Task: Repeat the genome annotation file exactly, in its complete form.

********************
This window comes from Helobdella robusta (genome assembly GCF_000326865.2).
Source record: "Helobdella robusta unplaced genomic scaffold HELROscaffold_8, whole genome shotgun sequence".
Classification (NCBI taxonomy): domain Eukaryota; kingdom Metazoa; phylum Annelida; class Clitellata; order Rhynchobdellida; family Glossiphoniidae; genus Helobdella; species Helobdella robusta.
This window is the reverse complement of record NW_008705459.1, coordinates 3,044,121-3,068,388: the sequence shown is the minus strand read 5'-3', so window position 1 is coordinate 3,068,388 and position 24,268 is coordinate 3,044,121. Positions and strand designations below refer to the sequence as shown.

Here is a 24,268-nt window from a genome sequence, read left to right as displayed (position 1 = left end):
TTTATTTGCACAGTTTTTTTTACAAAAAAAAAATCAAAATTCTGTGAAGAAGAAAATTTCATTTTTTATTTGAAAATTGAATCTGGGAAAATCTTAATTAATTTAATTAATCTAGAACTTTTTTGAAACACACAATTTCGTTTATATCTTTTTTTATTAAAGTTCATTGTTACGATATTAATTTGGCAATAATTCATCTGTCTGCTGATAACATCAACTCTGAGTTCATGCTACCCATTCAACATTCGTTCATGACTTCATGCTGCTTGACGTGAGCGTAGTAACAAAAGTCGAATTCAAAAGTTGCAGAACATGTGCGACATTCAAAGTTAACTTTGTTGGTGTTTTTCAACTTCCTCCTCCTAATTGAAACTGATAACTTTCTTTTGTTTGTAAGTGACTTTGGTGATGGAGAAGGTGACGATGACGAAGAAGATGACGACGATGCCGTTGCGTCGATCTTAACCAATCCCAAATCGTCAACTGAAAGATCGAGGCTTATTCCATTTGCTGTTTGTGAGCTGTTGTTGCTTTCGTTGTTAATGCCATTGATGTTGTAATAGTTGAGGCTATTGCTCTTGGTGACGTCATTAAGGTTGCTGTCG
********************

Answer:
This window comes from Helobdella robusta (genome assembly GCF_000326865.2).
Source record: "Helobdella robusta unplaced genomic scaffold HELROscaffold_8, whole genome shotgun sequence".
Classification (NCBI taxonomy): domain Eukaryota; kingdom Metazoa; phylum Annelida; class Clitellata; order Rhynchobdellida; family Glossiphoniidae; genus Helobdella; species Helobdella robusta.
This window is the reverse complement of record NW_008705459.1, coordinates 3,044,121-3,068,388: the sequence shown is the minus strand read 5'-3', so window position 1 is coordinate 3,068,388 and position 24,268 is coordinate 3,044,121. Positions and strand designations below refer to the sequence as shown.

Here is a 24,268-nt window from a genome sequence, read left to right as displayed (position 1 = left end):
TTTATTTGCACAGTTTTTTTTACAAAAAAAAAATCAAAATTCTGTGAAGAAGAAAATTTCATTTTTTATTTGAAAATTGAATCTGGGAAAATCTTAATTAATTTAATTAATCTAGAACTTTTTTGAAACACACAATTTCGTTTATATCTTTTTTTATTAAAGTTCATTGTTACGATATTAATTTGGCAATAATTCATCTGTCTGCTGATAACATCAACTCTGAGTTCATGCTACCCATTCAACATTCGTTCATGACTTCATGCTGCTTGACGTGAGCGTAGTAACAAAAGTCGAATTCAAAAGTTGCAGAACATGTGCGACATTCAAAGTTAACTTTGTTGGTGTTTTTCAACTTCCTCCTCCTAATTGAAACTGATAACTTTCTTTTGTTTGTAAGTGACTTTGGTGATGGAGAAGGTGACGATGACGAAGAAGATGACGACGATGCCGTTGCGTCGATCTTAACCAATCCCAAATCGTCAACTGAAAGATCGAGGCTTATTCCATTTGCTGTTTGTGAGCTGTTGTTGCTTTCGTTGTTAATGCCATTGATGTTGTAATAGTTGAGGCTATTGCTCTTGGTGACGTCATTAAGGTTGCTGTCG